Part Five: Jan and Judy Move To Utah

Our residence in Illinois proved to be similar to grad school in Indiana. I progressed in my academic career, we had another baby, and (sigh) there was no skiing. But a phone call changed everything.

At SIU-Edwardsville, we were renting from a colleague on sabbatical, and we had just started looking for a house to accommodate our growing family. Karen, our last child, was born in February, 1966.  Then a call came from folklorist Barre Toelken in Salt Lake City. He was leaving, and he sought someone to apply for his position at the University of  Utah.

I responded, “Barre, you don’t ski do you?” My interview trip was an eye-opener. I assumed that the season had wound down by late March, but the department chairman assured me. “We’ll have skiing through April.” So it was an easy decision to leave the Midwest again after just one year.

We arrived in Utah at the cusp of the development of major skiing there. Alta and Brighton had been in business since the late 1930’s; Snowbasin opened in 1940, and Timp Haven (later Sundance) started in the mid 1940’s. Park City’s ski resort, then called Treasure Mountains, was in its third season and had its trademark gondola pictured on a patch. You could still buy little houses used by former silver miners for a pittance, and skiers could park within a few yards of the gondola base.

None of the local resorts had much in the way of base facilities or housing at that time. Solitude opened in 1957, then underwent a couple of name changes and at least one closed season before prospering. Park City West opened in 1968, then had several name changes before eventually being acquired by Vail and merging with Park City. Snowbird opened in 1971.

This photo of Judy and me at Alta was taken in 1967. The old Snow Pine Lodge is seen just off Judy’s right shoulder. A luxury hotel replaced it last season.

This was the year we finally got modern skis. I know the exact date (October 31—Halloween—1967). Stein was in the shop representing Head skis, and he signed and dated a poster for us.

As the kids grew up, we shopped for the best family season pass deals. Here’s a photo of us at Solitude in 1972. Left to right: Karen, Erik, Amy, Judy, Jan, and Dana. After the photo was taken I stepped forward to retrieve my camera, leaving Dana without support. She slipped backwards into the trees and had to be rescued.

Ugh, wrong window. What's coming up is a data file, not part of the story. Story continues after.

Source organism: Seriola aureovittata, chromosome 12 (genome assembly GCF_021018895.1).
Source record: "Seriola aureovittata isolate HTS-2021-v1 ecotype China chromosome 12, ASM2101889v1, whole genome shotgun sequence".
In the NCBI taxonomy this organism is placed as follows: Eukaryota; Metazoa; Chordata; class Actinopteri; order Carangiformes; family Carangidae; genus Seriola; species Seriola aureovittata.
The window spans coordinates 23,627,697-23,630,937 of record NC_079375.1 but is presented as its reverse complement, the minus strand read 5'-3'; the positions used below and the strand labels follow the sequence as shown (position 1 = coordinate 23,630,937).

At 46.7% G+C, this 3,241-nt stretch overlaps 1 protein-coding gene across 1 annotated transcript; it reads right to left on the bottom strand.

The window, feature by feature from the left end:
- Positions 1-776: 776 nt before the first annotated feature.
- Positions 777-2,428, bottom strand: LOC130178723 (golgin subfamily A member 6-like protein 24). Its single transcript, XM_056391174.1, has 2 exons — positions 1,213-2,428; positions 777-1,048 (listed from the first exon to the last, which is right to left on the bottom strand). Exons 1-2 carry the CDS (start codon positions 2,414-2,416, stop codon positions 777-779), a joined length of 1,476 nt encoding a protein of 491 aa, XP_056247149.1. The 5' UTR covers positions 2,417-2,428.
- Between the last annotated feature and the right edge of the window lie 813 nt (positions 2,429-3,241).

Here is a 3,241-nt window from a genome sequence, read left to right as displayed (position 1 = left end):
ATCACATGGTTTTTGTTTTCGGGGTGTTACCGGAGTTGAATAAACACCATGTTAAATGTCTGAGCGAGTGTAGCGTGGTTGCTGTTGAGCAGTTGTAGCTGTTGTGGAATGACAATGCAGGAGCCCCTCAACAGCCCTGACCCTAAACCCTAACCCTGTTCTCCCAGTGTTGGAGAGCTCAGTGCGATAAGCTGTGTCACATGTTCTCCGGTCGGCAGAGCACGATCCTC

In 1981 we skied in Austria with two of our daughters. I had developed an interest in the folklore of Romania, and we had all been there twice in the ‘70s. In 1981 I received a grant to return from January through the summer. We brought Amy and Karen with us.

Erik was in college then and stayed in our house. Dana was on an exchange in New Zealand. Both were able to ski, so why not the rest of us? We each packed one ski outfit and hoped for the best.

As we drove south from Salzburg into the mountains in our Renault Le Car, I parked in front of a sports shop in the town of Wagrain. I asked a clerk in my best college German whether there was any skiing nearby. He grinned and pointed to a map on the wall, explaining that we were right in the middle of  “The Three Valleys,” a major ski center. There were 45 lifts linking Wagrain with the towns of St. Johann and Flachau.

We rented gear, found a B&B, and had a delightful weekend skiing the Alps. Here are Judy and the girls waiting for the ski bus. Wherever you ended up at the end of the day there was a free bus to take you back “home.” I almost gave up on Romania and switched to Austrian folklore.

Although we never managed to ski in Romania, the weekend in Wagrain made up for it. When we returned to Utah in the fall we learned that Deer Valley was opening that season. Modern skiing had arrived in the Beehive State, and we kept on enjoying it through our middle age and into senior status.

To be concluded . . .

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